Loi Krathong on Saipan

[Text from Wikipedia; Photos from Saipan Nov 17, 2013!]
[wikipedia] Loi Krathong (also written as Loy Krathong or Loy Gratong, Thai: ลอยกระทง, IPA: [lɔːj kràʔ tʰoŋ]) is a festival celebrated annually throughout
Thailand and certain parts of Laos and Burma (in Shan State). The name could be translated “Floating Crown” or “Floating Decoration”,
and comes from the tradition of making buoyant decorations which are then floated on a river.


Full moon over Saipan

[wikipedia] Loi Krathong takes place on the evening of the full moon of the 12th month in the traditional and they do this all evening on the 12th monthThai lunar calendar. In the western calendar this usually falls in November.


Thai girls and guys and friends gather at the fishing dock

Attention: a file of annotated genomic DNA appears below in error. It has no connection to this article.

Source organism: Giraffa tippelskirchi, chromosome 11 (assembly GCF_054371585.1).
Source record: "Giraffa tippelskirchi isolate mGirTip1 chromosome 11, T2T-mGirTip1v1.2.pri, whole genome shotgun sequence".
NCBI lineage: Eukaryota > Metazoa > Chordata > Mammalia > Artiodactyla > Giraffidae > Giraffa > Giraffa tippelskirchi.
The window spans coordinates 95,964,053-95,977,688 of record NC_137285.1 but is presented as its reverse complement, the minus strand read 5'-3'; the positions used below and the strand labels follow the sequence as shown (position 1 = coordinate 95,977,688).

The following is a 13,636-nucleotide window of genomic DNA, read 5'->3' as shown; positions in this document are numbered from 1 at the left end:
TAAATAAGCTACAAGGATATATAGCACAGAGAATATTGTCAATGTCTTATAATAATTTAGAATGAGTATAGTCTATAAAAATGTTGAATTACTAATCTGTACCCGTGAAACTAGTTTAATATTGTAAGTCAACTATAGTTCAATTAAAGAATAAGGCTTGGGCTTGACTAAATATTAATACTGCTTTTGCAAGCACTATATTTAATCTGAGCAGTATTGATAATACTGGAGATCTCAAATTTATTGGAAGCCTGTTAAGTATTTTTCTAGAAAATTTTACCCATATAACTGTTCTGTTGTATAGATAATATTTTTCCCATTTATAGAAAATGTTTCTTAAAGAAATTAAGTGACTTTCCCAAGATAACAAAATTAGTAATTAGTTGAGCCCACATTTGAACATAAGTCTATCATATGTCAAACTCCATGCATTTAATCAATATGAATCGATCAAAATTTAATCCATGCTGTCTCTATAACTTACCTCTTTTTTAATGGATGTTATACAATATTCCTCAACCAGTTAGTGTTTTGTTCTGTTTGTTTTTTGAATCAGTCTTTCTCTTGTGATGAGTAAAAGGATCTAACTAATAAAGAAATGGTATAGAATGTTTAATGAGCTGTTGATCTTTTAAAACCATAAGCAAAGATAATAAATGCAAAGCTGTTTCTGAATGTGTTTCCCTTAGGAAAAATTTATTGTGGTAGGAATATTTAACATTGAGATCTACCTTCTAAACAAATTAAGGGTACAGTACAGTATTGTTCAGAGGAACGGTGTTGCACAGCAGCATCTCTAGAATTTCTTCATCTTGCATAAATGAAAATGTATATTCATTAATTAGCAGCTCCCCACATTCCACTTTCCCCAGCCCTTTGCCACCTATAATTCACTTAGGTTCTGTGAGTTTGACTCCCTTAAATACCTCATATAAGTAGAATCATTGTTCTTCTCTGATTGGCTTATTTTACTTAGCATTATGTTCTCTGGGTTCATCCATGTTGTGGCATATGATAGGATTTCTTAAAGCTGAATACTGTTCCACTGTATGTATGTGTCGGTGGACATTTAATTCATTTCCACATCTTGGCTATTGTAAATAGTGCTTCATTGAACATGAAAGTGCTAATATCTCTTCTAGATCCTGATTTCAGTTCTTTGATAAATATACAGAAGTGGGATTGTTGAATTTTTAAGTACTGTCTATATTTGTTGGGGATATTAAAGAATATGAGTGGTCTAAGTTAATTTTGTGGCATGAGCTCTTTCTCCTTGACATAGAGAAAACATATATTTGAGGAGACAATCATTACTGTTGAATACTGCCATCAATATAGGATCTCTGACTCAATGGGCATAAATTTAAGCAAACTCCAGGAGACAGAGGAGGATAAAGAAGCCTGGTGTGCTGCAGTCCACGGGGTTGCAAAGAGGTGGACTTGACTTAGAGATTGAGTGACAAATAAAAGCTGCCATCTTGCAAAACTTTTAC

Loi Krathong are lit and readied

[wikipedia] Loi means ‘to float’, while krathong refers to the (usually) lotus-shaped container which floats on the water. Krathong has no other meaning in Thai
besides decorative floats, so Loi Krathong is very hard to translate, requiring a word describing what a Krathong looks like such as Floating Crown, Floating Boat, Floating Decoration.


Jamaican joins the ceremony


A prayer before launch, while the candles from other Loi Krathong shimmer on the water


[wikipedia] A small coin is sometimes included as an offering to the river spirits. On the night of the full moon, Thais launch their krathong on a river, canal or a pond, making a wish as they do so. The festival may originate from an ancient ritual paying respect to the water spirits.

For more about Loi Krathong in Thailand, visit http://en.wikipedia.org/wiki/Loi_Krathong

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